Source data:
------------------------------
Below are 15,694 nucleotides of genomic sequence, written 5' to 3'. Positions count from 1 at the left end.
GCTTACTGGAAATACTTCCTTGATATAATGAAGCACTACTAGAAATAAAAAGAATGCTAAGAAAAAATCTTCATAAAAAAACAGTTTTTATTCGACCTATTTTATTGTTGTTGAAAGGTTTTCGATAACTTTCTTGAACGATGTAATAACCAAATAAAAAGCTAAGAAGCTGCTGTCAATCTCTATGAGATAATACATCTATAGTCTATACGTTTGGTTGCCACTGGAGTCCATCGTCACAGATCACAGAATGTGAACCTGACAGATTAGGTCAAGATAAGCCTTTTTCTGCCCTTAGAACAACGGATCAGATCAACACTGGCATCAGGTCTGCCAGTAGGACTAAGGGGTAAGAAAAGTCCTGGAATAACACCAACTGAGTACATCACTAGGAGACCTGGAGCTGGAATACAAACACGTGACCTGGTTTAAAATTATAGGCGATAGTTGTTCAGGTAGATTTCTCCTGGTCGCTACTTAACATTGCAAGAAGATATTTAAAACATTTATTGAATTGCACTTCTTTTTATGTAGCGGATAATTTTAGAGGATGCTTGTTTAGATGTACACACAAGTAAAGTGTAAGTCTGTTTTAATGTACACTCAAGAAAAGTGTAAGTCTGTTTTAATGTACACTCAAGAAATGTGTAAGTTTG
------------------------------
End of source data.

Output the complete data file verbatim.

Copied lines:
Below are 15,694 nucleotides of genomic sequence, written 5' to 3'. Positions count from 1 at the left end.
GCTTACTGGAAATACTTCCTTGATATAATGAAGCACTACTAGAAATAAAAAGAATGCTAAGAAAAAATCTTCATAAAAAAACAGTTTTTATTCGACCTATTTTATTGTTGTTGAAAGGTTTTCGATAACTTTCTTGAACGATGTAATAACCAAATAAAAAGCTAAGAAGCTGCTGTCAATCTCTATGAGATAATACATCTATAGTCTATACGTTTGGTTGCCACTGGAGTCCATCGTCACAGATCACAGAATGTGAACCTGACAGATTAGGTCAAGATAAGCCTTTTTCTGCCCTTAGAACAACGGATCAGATCAACACTGGCATCAGGTCTGCCAGTAGGACTAAGGGGTAAGAAAAGTCCTGGAATAACACCAACTGAGTACATCACTAGGAGACCTGGAGCTGGAATACAAACACGTGACCTGGTTTAAAATTATAGGCGATAGTTGTTCAGGTAGATTTCTCCTGGTCGCTACTTAACATTGCAAGAAGATATTTAAAACATTTATTGAATTGCACTTCTTTTTATGTAGCGGATAATTTTAGAGGATGCTTGTTTAGATGTACACACAAGTAAAGTGTAAGTCTGTTTTAATGTACACTCAAGAAAAGTGTAAGTCTGTTTTAATGTACACTCAAGAAATGTGTAAGTTTG